Reynolds realised that he might be able to hint at Alpha Centauri's world through text, and he began to read sci-fi and look back to his philosophy degree, thinking about how the game might develop its roster of playable characters so players could understand their stances on the world, and how it might express its themes about the meaning of life. "Science fiction creates gripping worlds that you want to read about, so what's the essence of that, and how could I get it into my game?" he wondered.

The answer came in the quotations Frank Herbert scattered through his classic Dune series, fragments of imaginary texts which fleshed out groups such as the shadowy Bene Gesserit. "What I liked was that in one or two sentences he would sketch a whole chunk of his universe that wasn't the stuff that was explicitly gone into detail in the actual text. It was showing these other forces and philosophies, or cast new lights on existing characters. I turned out to be reasonably good at making up these little chunks and building a world that way. It was a great way to flesh out a world, a social world with characters and conflicts."

"Give a man a fish, and you can feed him for a day. But give a fish a man, and you can feed it for a month.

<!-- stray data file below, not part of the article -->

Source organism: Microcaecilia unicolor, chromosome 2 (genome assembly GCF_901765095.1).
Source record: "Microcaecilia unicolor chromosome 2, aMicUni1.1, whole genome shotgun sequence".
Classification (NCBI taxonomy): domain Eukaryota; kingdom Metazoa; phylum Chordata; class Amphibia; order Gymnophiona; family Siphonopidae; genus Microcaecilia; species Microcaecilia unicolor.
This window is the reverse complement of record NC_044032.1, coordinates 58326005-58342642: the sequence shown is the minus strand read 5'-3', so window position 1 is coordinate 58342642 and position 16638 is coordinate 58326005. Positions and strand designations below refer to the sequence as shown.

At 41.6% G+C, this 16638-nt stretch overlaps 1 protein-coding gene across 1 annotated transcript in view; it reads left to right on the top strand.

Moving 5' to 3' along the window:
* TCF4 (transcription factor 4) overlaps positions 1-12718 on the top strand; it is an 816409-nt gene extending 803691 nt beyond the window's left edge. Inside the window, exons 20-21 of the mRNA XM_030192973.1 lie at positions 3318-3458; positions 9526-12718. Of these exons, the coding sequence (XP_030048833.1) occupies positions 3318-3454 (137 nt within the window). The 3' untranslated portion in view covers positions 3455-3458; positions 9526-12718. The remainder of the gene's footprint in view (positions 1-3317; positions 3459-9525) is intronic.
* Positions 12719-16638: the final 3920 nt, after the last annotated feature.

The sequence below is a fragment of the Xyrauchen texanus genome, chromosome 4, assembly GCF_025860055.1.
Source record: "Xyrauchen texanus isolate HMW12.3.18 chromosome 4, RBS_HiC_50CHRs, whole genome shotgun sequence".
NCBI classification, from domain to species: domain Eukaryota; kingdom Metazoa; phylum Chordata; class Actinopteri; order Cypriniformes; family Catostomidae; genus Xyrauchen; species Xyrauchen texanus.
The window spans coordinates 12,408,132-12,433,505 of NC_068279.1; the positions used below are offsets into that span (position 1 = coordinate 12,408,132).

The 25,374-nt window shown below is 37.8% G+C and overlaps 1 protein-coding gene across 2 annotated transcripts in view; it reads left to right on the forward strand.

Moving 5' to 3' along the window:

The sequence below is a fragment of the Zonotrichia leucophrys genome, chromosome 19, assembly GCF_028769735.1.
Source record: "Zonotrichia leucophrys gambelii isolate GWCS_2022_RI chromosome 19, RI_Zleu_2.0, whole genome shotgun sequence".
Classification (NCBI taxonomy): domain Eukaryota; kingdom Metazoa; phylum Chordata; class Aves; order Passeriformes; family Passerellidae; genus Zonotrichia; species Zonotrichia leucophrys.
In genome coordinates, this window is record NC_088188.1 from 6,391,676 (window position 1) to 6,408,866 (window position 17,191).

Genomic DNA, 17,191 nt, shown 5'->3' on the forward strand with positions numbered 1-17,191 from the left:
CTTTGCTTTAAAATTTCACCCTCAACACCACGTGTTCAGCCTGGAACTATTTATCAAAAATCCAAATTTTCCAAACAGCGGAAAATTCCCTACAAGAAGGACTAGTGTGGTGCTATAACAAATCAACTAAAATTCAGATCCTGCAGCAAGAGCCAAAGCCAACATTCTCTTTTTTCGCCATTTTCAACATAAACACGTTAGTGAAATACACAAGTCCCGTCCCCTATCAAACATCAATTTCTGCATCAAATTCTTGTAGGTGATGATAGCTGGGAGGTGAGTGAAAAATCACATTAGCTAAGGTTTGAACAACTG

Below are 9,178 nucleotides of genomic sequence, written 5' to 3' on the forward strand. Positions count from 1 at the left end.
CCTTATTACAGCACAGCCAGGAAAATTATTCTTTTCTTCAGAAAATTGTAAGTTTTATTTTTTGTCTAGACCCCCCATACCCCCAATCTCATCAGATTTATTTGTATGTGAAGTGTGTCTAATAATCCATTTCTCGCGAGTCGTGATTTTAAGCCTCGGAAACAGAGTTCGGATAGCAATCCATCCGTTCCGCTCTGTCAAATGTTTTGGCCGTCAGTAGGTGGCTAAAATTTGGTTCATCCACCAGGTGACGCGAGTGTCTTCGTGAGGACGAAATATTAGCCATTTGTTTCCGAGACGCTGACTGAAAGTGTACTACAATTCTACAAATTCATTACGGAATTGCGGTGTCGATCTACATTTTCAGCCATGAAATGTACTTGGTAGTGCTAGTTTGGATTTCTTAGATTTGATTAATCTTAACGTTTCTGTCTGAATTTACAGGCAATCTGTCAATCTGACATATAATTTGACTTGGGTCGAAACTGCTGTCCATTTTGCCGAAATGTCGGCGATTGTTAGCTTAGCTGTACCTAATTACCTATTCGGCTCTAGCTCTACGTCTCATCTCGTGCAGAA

Song of the Sirens, a fishing rod from Path of Exile which raises the quantity and rarity of caught fish

'Embedded story'

For Dark Souls, flavour text also sketches out the world, and it also provides players with a game within the game. Director Hidetaka Miyazaki speaks about his philosophy of world building as creating an 'embedded story', in the sense that it encourages players to discover and make their own experience, and much of that discovery lies in interpreting flavour text. 

"It's an interesting way of delivering extra gameplay to people who want more," says Ian Milton-Polley, who works with Morris at Frognation to translate the Souls series into English. "Of course those games can be played through without reading a single description, but part of the fun is digging into them and finding out the links between the figures who are mentioned, or watching four-hour YouTube series of other people who do it."